Well, we had our C.I. to help us figure it out and perhaps trap Demicco into some new charges against him, such as conspiracy to murder a prosecutor. So George, working with the Department of Correction, the people who run the New York City jails, arranged for C.I. to go back to Rikers, where he would wear a wire when he met with Demicco and agree to take the contract for the hit.
Meanwhile I was living with the permanent shadows. District Attorney Charles J. Hynes assigned two female detectives as my primary bodyguards, and I would have protection twenty-four hours a day. I hated it. It drew attention to me everywhere I went. Not that I mind being in the spotlight, but not for those reasons.
One night after work, alone except for the two bodyguards, I headed to my favorite restaurant at the time, an Italian place on First Avenue in Manhattan. It is a famous hangout for law enforcement and media types. The rumor is that it was “silently” owned by Vincent “Chin” Gigante, the head of the Genovese crime family and the real “godfather” of New York crime.
I was at the bar nursing a scotch when the “owner” came over. He knew me as a regular and asked about the two women sitting on the bench in front of the restaurant.
He generously offered to bring them in. “On me, I’ll treat them right,” he said.
I filled him in on the situation, explaining they were doing their jobs by sitting out in front. He offered to help. “You know, Mike, I can take care of this. I know some people who can make that contract go away.”
I thanked him but told him it was all under control.
In the evenings two detectives were stationed in a car outside my father’s home in Queens where I was living while he recovered from a stroke. The office security people were taking the threat seriously.
They even flagged the license plates of the cars of my two sons, Brian and Andrew, so they would be alerted if anyone was checking them out. It was not unheard of for those with access to motor-vehicle computer records to help out criminals who might be looking to follow someone.
As scary as it sounds, the situation was under control. C.I. was back in Rikers. Before wiring him up to snag Demicco, we checked prison records to see who else was visiting this killer.
He had had two recent visitors who had convictions for witness tampering and witness intimidation. Demicco was deadly serious, and when I heard that, I thanked my lucky stars for pros like George, who insisted on taking even the slightest threat seriously.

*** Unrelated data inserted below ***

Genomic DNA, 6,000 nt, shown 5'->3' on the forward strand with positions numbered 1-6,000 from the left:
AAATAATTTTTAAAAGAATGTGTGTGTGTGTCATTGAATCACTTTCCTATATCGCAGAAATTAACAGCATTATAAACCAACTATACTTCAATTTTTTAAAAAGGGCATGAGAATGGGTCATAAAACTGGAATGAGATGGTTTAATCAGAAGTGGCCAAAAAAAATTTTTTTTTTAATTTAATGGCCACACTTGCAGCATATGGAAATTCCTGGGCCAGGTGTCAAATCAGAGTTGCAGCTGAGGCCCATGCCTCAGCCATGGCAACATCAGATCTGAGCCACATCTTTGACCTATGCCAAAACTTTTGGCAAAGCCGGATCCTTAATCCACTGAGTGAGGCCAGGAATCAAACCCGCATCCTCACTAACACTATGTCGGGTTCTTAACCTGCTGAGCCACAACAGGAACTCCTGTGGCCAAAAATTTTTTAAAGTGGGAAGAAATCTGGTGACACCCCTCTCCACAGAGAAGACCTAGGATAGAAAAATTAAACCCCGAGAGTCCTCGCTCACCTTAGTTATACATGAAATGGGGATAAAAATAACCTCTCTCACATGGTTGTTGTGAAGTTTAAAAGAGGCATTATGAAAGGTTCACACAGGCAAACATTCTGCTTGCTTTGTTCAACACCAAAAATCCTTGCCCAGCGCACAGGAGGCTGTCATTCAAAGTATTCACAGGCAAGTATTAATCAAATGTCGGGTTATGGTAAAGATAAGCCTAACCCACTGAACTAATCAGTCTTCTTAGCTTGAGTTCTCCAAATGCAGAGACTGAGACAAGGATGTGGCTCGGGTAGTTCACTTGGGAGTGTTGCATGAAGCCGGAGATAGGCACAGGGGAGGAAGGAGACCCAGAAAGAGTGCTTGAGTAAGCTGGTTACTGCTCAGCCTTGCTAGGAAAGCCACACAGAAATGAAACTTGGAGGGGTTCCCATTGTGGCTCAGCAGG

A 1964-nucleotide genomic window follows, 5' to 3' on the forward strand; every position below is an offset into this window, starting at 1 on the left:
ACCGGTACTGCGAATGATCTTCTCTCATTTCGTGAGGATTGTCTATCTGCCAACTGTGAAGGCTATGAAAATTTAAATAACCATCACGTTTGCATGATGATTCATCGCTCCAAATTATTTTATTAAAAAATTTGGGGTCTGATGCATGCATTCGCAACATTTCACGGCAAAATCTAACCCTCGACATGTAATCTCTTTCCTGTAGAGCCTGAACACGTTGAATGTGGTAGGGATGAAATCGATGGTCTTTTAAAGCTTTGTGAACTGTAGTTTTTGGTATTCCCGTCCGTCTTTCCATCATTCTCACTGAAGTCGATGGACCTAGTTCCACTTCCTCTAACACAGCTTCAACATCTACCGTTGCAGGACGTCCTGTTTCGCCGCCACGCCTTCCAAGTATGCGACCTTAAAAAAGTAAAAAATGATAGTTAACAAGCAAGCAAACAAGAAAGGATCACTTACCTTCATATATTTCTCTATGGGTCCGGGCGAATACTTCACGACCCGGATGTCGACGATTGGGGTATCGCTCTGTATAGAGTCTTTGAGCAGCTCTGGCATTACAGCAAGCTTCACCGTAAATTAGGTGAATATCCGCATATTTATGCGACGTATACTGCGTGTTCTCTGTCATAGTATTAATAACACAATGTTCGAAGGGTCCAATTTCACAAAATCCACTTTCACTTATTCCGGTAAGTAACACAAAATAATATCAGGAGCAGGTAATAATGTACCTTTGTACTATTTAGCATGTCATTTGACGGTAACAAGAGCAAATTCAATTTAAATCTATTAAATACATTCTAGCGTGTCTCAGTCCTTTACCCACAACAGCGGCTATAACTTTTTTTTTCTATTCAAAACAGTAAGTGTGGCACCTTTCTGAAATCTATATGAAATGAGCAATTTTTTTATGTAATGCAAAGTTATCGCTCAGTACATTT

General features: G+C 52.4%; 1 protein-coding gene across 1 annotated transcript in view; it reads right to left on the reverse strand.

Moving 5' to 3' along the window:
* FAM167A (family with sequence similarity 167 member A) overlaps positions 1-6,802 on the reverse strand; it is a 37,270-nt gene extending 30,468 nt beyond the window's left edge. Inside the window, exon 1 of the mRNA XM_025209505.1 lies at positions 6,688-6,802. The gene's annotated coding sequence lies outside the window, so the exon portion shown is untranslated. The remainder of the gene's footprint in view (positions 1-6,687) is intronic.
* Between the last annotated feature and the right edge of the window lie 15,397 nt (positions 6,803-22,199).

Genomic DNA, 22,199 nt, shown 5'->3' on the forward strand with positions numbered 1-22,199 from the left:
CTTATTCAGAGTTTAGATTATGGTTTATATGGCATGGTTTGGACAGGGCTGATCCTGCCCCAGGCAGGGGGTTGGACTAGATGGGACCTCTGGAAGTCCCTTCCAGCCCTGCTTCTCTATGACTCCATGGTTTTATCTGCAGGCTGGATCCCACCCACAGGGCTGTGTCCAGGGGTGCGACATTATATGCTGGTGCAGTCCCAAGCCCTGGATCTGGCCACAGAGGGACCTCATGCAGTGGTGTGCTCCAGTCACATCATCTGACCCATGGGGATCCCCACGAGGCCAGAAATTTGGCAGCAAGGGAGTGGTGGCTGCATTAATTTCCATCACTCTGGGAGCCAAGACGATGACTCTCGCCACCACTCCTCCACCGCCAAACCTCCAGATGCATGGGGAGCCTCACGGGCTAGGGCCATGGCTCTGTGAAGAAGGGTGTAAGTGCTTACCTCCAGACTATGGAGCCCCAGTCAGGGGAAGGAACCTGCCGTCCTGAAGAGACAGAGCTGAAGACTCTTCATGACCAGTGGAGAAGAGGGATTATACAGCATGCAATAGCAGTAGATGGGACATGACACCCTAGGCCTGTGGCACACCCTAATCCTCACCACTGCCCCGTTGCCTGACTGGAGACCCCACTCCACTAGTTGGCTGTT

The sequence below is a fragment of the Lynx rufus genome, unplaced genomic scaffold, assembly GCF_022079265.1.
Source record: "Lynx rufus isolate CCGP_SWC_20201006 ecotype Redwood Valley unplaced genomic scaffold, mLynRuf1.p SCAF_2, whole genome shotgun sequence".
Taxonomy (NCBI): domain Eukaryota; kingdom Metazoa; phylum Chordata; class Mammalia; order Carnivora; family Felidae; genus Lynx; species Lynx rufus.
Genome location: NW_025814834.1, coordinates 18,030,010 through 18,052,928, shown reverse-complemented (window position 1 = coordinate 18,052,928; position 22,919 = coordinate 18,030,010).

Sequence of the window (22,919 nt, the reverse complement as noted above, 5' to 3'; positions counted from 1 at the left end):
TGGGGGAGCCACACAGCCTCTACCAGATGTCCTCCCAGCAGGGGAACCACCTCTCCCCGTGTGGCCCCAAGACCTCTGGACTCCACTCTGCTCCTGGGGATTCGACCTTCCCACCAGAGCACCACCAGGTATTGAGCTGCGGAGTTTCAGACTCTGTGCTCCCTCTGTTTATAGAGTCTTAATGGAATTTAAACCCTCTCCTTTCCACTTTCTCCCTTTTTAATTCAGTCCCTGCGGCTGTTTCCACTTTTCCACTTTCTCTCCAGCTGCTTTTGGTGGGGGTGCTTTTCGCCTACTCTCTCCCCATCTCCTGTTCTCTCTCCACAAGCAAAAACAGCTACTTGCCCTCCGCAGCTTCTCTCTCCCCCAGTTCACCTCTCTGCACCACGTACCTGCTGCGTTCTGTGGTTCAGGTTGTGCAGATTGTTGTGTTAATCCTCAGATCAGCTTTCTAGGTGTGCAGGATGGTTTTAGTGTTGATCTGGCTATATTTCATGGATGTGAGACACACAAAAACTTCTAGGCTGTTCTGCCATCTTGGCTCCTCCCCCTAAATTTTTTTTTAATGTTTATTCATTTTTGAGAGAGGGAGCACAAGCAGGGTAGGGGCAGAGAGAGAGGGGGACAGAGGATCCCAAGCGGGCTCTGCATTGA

It was summer, which created a problem wiring C.I. because inmates wore shorts in the heat and humidity of the city’s island prison, making it difficult to hide the recording equipment. But this was George’s specialty, and within days of returning to Rikers, C.I. was able to approach Demicco with the recorder strapped high on his inner thigh.
When we heard the conversation on tape, we were relieved, disappointed, and surprised! We heard Demicco tell C.I. he was no longer interested in carrying out the hit. He said he was going upstate and did not need any more trouble.
Thus, relief, my life was apparently safe for the time being. But my team was disappointed. We had responded professionally and carefully. It would have been satisfying to bring further charges against Demicco. No one should feel they could threaten a prosecutor and get away with it. I would have liked Demicco to know we were onto him, but we could not expose C.I.
But I was grateful to him because he earned his keep. Showing a real flair for the undercover life, he had the presence of mind to ask Demicco exactly why he wanted me to die.
The mobster’s answer was the surprise that still boggles my mind: “Are you kidding? That louse disrespected me. You know what he did? He had that little girl do the sentencing. I’m a made man,” he boasted, “and he had a little girl send me away. Fuck him!”
George and I looked at each other in amazement. How do you figure on something like that? I laughed a nervous laugh. It was so unpredictable. I was going to die because I let a young female assistant stand up in court against a wiseguy! Go figure that one out.
I thought I knew the rules of the street as well as the rules of the courtroom, but there’s always something to learn in the courtrooms of Brooklyn. Over the years I realized how lucky we were that Demicco did not decide to take it out on Karen.
Copyright © 2015 Michael Vecchione and Jerry Schmetterer.
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Michael F. Vecchione recently retired as Chief of the Rackets Division of the Kings County District Attorney's Office, completing a career as a prosecutor that spanned four decades. He is co-author of one previous non-fiction book. He lives in Long Island City, N.Y.
Jerry Schmetterer is an award winning print and broadcast journalist. He served for 12 years as the spokesman for the Kings County District Attorney's Office.